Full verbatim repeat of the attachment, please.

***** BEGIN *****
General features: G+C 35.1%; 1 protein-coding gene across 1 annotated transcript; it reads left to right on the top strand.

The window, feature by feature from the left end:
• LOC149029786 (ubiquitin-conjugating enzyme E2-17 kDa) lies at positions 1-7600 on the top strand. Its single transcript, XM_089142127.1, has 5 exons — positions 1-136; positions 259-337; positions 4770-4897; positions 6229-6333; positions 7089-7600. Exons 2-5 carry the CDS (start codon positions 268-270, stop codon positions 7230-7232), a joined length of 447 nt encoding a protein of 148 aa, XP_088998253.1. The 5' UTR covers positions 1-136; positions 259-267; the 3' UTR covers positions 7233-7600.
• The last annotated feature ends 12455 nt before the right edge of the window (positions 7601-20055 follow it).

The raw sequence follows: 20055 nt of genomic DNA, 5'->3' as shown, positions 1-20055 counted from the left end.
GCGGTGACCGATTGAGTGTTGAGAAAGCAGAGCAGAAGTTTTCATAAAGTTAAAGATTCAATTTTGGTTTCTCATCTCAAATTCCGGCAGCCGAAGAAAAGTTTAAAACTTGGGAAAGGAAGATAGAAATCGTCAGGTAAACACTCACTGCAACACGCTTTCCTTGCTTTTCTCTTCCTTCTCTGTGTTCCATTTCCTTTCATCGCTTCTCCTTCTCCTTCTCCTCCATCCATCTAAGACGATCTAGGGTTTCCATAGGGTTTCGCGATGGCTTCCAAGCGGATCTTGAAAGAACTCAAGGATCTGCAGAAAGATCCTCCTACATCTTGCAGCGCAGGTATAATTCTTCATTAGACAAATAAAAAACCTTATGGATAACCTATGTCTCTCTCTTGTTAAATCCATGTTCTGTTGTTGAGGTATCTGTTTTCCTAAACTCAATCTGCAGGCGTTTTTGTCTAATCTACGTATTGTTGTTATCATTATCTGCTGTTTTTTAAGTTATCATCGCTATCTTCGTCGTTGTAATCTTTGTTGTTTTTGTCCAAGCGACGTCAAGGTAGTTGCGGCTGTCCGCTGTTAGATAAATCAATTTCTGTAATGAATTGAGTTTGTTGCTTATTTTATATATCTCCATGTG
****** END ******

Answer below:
General features: G+C 35.1%; 1 protein-coding gene across 1 annotated transcript; it reads left to right on the top strand.

The window, feature by feature from the left end:
• LOC149029786 (ubiquitin-conjugating enzyme E2-17 kDa) lies at positions 1-7600 on the top strand. Its single transcript, XM_089142127.1, has 5 exons — positions 1-136; positions 259-337; positions 4770-4897; positions 6229-6333; positions 7089-7600. Exons 2-5 carry the CDS (start codon positions 268-270, stop codon positions 7230-7232), a joined length of 447 nt encoding a protein of 148 aa, XP_088998253.1. The 5' UTR covers positions 1-136; positions 259-267; the 3' UTR covers positions 7233-7600.
• The last annotated feature ends 12455 nt before the right edge of the window (positions 7601-20055 follow it).

The raw sequence follows: 20055 nt of genomic DNA, 5'->3' as shown, positions 1-20055 counted from the left end.
GCGGTGACCGATTGAGTGTTGAGAAAGCAGAGCAGAAGTTTTCATAAAGTTAAAGATTCAATTTTGGTTTCTCATCTCAAATTCCGGCAGCCGAAGAAAAGTTTAAAACTTGGGAAAGGAAGATAGAAATCGTCAGGTAAACACTCACTGCAACACGCTTTCCTTGCTTTTCTCTTCCTTCTCTGTGTTCCATTTCCTTTCATCGCTTCTCCTTCTCCTTCTCCTCCATCCATCTAAGACGATCTAGGGTTTCCATAGGGTTTCGCGATGGCTTCCAAGCGGATCTTGAAAGAACTCAAGGATCTGCAGAAAGATCCTCCTACATCTTGCAGCGCAGGTATAATTCTTCATTAGACAAATAAAAAACCTTATGGATAACCTATGTCTCTCTCTTGTTAAATCCATGTTCTGTTGTTGAGGTATCTGTTTTCCTAAACTCAATCTGCAGGCGTTTTTGTCTAATCTACGTATTGTTGTTATCATTATCTGCTGTTTTTTAAGTTATCATCGCTATCTTCGTCGTTGTAATCTTTGTTGTTTTTGTCCAAGCGACGTCAAGGTAGTTGCGGCTGTCCGCTGTTAGATAAATCAATTTCTGTAATGAATTGAGTTTGTTGCTTATTTTATATATCTCCATGTG